Staff Publications

Staff Publications

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    'Staff publications' is the digital repository of Wageningen University & Research

    'Staff publications' contains references to publications authored by Wageningen University staff from 1976 onward.

    Publications authored by the staff of the Research Institutes are available from 1995 onwards.

    Full text documents are added when available. The database is updated daily and currently holds about 240,000 items, of which 72,000 in open access.

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Record number 567919
Title The politics of flexing soybeans: China, Brazil and global agroindustrial restructuring
Author(s) Oliveira, Gustavo de; Schneider, Mindi
Source The Journal of Peasant Studies 43 (2016)1. - ISSN 0306-6150 - p. 167 - 194.
DOI https://doi.org/10.1080/03066150.2014.993625
Publication type Refereed Article in a scientific journal
Publication year 2016
Keyword(s) agribusiness - biodiesel - Brazil - China - flex crops - livestock-feed complex - meatification - soy
Abstract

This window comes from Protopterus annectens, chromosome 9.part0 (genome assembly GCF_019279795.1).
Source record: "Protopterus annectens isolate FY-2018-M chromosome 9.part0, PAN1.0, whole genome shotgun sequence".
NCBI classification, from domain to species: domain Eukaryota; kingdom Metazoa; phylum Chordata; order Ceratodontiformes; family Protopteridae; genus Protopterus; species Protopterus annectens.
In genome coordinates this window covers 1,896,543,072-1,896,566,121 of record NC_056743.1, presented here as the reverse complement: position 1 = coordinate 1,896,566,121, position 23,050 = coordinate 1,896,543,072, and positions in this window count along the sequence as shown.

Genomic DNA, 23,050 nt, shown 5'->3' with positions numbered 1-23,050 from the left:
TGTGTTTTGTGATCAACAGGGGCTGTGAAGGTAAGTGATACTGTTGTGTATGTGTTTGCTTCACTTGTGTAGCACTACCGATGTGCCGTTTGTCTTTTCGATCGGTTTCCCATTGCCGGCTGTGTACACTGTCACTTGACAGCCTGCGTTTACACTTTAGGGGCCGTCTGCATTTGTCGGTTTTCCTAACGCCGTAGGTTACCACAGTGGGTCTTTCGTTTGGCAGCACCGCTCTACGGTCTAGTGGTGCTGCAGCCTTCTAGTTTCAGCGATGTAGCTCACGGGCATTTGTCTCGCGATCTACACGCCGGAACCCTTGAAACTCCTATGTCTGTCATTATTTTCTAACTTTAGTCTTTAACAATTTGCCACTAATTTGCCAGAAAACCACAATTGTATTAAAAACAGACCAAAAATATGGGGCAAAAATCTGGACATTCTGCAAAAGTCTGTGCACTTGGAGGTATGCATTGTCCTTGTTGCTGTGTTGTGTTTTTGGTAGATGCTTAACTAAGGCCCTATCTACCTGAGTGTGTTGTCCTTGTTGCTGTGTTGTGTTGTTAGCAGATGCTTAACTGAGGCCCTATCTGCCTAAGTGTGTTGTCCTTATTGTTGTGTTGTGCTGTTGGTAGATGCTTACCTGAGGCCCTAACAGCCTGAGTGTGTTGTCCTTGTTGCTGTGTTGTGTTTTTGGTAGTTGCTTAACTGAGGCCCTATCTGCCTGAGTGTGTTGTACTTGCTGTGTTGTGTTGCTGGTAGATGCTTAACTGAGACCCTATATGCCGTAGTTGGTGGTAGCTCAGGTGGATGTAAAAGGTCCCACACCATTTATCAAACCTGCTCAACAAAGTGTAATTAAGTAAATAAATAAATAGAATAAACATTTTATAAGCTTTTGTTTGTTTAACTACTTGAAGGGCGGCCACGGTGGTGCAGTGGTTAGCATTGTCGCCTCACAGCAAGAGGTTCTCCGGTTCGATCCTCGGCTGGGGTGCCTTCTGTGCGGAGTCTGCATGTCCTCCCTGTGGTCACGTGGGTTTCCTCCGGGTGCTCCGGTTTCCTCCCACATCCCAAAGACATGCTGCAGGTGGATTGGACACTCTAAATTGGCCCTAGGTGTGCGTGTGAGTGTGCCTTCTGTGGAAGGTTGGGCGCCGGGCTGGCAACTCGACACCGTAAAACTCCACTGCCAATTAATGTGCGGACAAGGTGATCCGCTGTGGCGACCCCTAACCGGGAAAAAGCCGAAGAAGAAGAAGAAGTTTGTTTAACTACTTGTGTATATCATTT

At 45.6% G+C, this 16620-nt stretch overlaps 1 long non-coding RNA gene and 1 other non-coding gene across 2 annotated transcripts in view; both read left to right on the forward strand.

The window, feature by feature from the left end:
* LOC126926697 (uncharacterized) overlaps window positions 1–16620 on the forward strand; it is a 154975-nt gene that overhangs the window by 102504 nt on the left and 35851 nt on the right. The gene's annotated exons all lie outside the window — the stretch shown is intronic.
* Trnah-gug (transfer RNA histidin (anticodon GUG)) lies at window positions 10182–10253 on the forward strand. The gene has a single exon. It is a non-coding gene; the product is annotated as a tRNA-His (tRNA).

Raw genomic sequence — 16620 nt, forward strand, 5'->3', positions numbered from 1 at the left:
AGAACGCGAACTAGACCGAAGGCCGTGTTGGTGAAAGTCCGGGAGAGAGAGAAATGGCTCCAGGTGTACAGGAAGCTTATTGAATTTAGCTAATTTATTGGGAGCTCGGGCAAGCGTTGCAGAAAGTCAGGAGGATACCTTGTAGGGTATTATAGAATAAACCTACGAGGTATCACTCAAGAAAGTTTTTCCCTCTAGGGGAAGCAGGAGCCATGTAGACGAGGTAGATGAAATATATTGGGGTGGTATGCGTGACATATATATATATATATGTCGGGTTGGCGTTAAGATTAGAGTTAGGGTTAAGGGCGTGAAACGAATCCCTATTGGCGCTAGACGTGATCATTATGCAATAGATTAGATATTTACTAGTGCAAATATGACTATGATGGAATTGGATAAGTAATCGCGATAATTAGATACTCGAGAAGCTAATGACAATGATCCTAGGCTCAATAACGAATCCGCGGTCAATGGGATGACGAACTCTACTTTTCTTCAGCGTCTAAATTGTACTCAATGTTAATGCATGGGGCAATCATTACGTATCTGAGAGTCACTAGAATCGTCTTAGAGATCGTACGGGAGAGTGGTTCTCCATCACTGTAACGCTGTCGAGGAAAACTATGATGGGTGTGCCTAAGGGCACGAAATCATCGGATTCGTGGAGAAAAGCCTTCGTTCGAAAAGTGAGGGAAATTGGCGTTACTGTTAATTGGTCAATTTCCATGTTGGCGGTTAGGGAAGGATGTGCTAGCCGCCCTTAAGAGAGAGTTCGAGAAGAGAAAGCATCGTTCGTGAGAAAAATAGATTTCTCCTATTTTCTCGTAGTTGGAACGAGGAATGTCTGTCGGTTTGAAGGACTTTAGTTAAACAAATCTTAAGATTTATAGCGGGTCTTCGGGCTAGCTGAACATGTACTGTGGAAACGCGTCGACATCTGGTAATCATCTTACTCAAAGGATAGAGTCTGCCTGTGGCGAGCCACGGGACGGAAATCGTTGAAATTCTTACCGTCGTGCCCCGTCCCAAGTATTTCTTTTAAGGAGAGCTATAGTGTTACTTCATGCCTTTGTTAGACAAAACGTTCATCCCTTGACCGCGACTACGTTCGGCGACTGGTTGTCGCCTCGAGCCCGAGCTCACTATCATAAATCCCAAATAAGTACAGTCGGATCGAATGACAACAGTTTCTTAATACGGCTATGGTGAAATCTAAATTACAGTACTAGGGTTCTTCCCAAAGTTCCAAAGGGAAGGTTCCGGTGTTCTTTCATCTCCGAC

The political geography of the global soybean complex is shifting. While the complex has long been controlled by US-based transnational corporations, new agribusiness actors, business logics and power relations rooted in South America and East Asia are emerging, based in part on commodity flexing. We explore how soybean flexing is shaping and being shaped by global restructuring of the soybean processing industry. Using the divergent histories and uses of soy in China and Brazil, we propose that in order to understand the changing soy landscape, we must examine the relationships between soy's multiple-ness and flexible-ness, the political economy of soy processing, and the relationships between crop ‘flexors’ – those powerful firms that control the soy complex – with each other and with governments. We demonstrate that the agribusiness actors who are gaining more control over the soy complex are doing so in part through flexing, and that the ability to flex may ultimately determine the trajectory of global agroindustrial restructuring. Finally, we raise questions and make suggestions for further research on flex crops.

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